The Court must engage in a de novo review of every portion of the Magistrate Judge's R & R to which objections have been filed. Id. However, the Court need not conduct a de novo review when a party makes only “general and conclusory objections that do not direct the [C]ourt to a specific error in the [M]agistrate [Judge]'s proposed findings and recommendations.” Orpiano v. Johnson, 687 F.2d 44, 47 (4th Cir. 1982). In the absence of specific objections to the R & R, the Court reviews only for clear error, Diamond v. Colonial Life & Acc. Ins. Co., 416 F.3d 310, 315 (4th Cir. 2005), and the Court need not give any explanation for adopting the Magistrate Judge's recommendation. Camby v. Davis, 718 F.2d 198, 199-200 (4th Cir. 1983).

         “A document filed pro se is ‘to be liberally construed.'” Erickson v. Pardus, 551 U.S. 89, 94 (2007) (quoting Estelle v. Gamble, 429 U.S. 97, 106 (1976)). Courts are not, however, required to “conjure up questions never squarely presented to them” or seek out arguments for a party. Beaudett v. City of Hampton, 775 F.2d 1274, 1278 (4th Cir. 1985). The Court will address each specific objection to the R & R in turn, but the Court need not - and will not - address any arguments that fail to point the Court to alleged specific errors the Magistrate Judge made in the R & R. See Orpiano, 687 F.2d at 47.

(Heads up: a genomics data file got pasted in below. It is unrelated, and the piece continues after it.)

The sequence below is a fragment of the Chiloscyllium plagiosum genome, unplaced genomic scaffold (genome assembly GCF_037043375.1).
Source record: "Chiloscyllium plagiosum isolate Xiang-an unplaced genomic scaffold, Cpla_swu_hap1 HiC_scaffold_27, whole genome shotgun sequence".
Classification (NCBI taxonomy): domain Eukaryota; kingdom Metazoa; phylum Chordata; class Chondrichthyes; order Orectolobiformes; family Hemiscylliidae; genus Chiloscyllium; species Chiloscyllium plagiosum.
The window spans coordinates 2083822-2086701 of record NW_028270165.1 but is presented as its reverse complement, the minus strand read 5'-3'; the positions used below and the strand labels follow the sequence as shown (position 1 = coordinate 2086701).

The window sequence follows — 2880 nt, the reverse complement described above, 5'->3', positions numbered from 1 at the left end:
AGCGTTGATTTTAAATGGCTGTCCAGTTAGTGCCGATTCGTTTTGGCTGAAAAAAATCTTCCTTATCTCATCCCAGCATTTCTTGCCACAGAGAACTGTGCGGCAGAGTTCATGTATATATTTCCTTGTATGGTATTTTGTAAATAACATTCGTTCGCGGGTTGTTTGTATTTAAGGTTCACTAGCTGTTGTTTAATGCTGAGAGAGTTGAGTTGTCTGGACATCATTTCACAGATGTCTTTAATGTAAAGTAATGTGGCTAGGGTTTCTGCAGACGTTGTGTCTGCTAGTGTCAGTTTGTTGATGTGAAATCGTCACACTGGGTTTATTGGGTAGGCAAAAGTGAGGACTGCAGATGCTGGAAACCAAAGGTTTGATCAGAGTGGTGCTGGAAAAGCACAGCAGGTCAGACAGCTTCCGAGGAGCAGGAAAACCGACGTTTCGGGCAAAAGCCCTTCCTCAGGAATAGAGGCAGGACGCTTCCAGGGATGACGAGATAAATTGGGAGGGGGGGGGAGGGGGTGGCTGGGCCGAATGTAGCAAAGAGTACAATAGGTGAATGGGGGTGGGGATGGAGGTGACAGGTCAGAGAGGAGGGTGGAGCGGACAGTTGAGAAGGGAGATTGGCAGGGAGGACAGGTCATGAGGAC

Discussion[3]

         On May 18, 2016, Dippel - then represented by counsel[4] - filed suit against S.C. Farm Bureau. ECF No. 1. Dippel generally alleges S.C. Farm Bureau issued a flood insurance policy on his home located in Loris, South Carolina, and incorrectly failed to pay benefits due under the policy after a torrential rainfall in late September to early October, 2015 resulted in a flood event at Dippel's residence. Id. Dippel's complaint brought causes of action for breach of contract and bad faith failure to pay insurance benefits.[5] Id.